discuss matters concerning the Lord, God is pleased to listen to them 
and to respond to their concerns. When two or three believers agree 
in prayer, God chooses to respond to their unity by making His 
powerful presence known in their midst (Mt 18:19-20). When two people 
walked together and discussed the confusing events of Christ's 
crucifixion, Jesus joined them and helped them understand the events of their 
day (Lu 24:13-32). 
   If you are carrying concerns about your family or your church 
or your friends, ask God to bring like-minded believers around you 
to share the burden with you in conversation and in prayer. Don't 
attempt to bear your load of cares on your own. You may pray about them, 
but you will miss the blessing of uniting together with a group of 
believers who join together to intercede for one another and to enjoy 
God's presence. Everything God has woven into the fabric of His 
kingdom promotes interdependence, not individualism. As you face your 
concerns, deliberately seek out other believers with whom you can stand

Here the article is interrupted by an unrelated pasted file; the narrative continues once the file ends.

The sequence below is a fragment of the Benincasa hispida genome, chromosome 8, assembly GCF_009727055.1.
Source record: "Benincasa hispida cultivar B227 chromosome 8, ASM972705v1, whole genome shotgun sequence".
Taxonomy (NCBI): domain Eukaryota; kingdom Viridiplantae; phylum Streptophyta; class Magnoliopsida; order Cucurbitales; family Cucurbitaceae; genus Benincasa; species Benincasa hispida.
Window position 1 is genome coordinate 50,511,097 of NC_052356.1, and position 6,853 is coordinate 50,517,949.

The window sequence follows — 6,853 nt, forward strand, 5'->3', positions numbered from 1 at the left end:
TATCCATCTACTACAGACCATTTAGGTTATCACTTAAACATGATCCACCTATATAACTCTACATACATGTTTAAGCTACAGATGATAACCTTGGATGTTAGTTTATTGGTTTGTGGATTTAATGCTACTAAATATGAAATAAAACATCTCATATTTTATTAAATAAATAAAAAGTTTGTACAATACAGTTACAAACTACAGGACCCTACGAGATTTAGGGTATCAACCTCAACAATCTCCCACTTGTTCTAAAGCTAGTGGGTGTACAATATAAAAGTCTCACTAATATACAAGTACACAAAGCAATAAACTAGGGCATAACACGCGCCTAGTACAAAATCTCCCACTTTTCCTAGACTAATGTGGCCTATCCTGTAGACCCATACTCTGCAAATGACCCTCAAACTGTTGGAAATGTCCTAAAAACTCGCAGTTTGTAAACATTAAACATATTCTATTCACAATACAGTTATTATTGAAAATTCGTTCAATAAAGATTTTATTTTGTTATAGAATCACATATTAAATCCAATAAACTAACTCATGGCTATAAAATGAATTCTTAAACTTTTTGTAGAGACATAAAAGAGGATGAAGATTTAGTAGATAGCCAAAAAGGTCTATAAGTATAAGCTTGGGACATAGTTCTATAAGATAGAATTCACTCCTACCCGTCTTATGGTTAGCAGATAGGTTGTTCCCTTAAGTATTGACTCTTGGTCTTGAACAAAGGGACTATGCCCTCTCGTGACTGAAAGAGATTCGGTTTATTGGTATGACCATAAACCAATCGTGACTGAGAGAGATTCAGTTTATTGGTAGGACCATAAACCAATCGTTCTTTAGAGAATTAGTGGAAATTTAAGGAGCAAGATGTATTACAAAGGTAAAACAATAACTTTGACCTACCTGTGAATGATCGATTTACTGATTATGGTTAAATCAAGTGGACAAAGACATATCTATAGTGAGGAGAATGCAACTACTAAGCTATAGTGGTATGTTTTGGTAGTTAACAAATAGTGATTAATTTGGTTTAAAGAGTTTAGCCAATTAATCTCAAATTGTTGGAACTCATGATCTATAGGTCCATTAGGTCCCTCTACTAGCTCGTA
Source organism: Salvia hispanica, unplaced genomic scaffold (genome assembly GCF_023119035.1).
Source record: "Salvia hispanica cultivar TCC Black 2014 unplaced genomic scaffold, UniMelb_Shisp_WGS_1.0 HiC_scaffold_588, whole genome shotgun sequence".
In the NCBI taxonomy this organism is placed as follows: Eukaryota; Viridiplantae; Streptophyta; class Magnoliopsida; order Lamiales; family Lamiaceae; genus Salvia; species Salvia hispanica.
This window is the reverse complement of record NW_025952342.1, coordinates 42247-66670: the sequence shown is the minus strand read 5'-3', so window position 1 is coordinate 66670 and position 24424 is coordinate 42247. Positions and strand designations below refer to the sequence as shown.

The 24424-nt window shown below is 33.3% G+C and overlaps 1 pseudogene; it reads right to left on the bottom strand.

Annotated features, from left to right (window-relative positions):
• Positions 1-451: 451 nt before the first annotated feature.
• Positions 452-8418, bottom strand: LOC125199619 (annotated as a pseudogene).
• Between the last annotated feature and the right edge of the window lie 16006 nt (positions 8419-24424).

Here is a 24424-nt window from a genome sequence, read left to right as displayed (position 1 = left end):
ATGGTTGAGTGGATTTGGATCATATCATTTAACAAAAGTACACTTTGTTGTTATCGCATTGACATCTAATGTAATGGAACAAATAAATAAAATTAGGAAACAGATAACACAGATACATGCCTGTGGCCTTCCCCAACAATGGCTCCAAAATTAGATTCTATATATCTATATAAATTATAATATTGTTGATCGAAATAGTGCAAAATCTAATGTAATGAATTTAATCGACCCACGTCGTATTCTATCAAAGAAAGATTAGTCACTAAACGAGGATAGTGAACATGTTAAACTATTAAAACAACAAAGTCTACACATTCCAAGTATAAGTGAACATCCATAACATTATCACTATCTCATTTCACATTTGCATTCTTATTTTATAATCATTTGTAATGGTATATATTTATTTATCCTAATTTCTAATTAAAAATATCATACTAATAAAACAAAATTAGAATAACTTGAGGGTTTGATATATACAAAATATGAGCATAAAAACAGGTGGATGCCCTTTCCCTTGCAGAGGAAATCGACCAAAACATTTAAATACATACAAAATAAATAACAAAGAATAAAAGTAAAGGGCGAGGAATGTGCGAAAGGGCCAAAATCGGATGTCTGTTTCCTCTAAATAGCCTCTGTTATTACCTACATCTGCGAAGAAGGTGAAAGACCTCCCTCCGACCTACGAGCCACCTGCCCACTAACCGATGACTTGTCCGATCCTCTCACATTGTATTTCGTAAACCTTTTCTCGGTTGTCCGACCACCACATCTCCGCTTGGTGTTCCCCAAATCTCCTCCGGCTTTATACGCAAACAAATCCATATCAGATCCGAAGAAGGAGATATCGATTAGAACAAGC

and share your load. [Experiencing God Day by Day by Henry and 
Richard Blackaby re Mal. 3:16] 

   In Dakota, Kathleen Norris writes: "A Benedictine sister from 
the Philippines once told me what her community did when some 
sisters took to the streets in the popular revolt against the Marcos 
regime. Some did not think it proper for nuns to demonstrate in public, 
let alone risk arrest. In a group meeting that began and ended with 
prayer, the sisters who wished to continue demonstrating explained that 
this was for them a religious obligation; those who disapproved also 
had their say. Everyone spoke; everyone heard and gave counsel. 
   "It was eventually decided that the nuns who were 
demonstrating should continue to do so; those who wished to express solidarity